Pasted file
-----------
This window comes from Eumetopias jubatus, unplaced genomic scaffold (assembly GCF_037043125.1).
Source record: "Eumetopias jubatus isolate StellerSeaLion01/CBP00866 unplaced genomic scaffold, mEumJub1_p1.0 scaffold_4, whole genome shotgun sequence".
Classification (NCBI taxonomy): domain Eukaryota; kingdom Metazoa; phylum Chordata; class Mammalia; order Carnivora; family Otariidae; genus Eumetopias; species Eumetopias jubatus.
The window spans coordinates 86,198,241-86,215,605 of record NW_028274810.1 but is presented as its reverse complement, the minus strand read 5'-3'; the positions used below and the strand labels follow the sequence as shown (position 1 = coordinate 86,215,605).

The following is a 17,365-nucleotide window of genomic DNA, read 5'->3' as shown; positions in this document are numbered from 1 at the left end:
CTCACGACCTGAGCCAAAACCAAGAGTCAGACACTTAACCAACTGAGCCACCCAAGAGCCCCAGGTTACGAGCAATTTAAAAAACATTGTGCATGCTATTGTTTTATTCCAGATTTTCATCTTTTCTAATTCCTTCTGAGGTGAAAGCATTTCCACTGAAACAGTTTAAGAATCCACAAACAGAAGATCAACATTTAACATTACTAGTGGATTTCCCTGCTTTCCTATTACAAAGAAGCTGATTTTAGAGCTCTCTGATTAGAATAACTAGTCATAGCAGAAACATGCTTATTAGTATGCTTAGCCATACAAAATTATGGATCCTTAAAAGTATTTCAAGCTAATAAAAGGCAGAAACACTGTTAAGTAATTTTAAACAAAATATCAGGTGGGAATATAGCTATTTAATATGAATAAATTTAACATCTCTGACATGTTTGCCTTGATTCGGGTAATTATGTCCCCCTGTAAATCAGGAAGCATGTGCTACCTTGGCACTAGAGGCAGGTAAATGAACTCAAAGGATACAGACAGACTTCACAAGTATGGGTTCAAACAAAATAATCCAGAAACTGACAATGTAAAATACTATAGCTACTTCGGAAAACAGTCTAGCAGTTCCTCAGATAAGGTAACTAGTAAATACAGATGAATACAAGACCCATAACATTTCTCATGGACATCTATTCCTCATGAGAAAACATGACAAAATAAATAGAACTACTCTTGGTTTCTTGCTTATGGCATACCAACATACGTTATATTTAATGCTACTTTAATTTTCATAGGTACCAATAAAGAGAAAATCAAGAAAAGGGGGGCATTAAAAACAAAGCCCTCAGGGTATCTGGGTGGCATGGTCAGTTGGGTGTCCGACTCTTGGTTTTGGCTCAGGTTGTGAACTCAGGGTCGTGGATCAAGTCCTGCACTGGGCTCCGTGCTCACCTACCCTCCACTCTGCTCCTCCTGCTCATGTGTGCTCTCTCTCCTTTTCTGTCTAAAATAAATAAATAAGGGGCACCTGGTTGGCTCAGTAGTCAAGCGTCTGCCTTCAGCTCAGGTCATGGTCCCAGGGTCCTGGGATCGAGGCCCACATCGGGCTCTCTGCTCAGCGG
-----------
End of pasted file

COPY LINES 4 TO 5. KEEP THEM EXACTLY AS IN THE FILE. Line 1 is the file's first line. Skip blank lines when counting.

The window spans coordinates 86,198,241-86,215,605 of record NW_028274810.1 but is presented as its reverse complement, the minus strand read 5'-3'; the positions used below and the strand labels follow the sequence as shown (position 1 = coordinate 86,215,605).

The following is a 17,365-nucleotide window of genomic DNA, read 5'->3' as shown; positions in this document are numbered from 1 at the left end: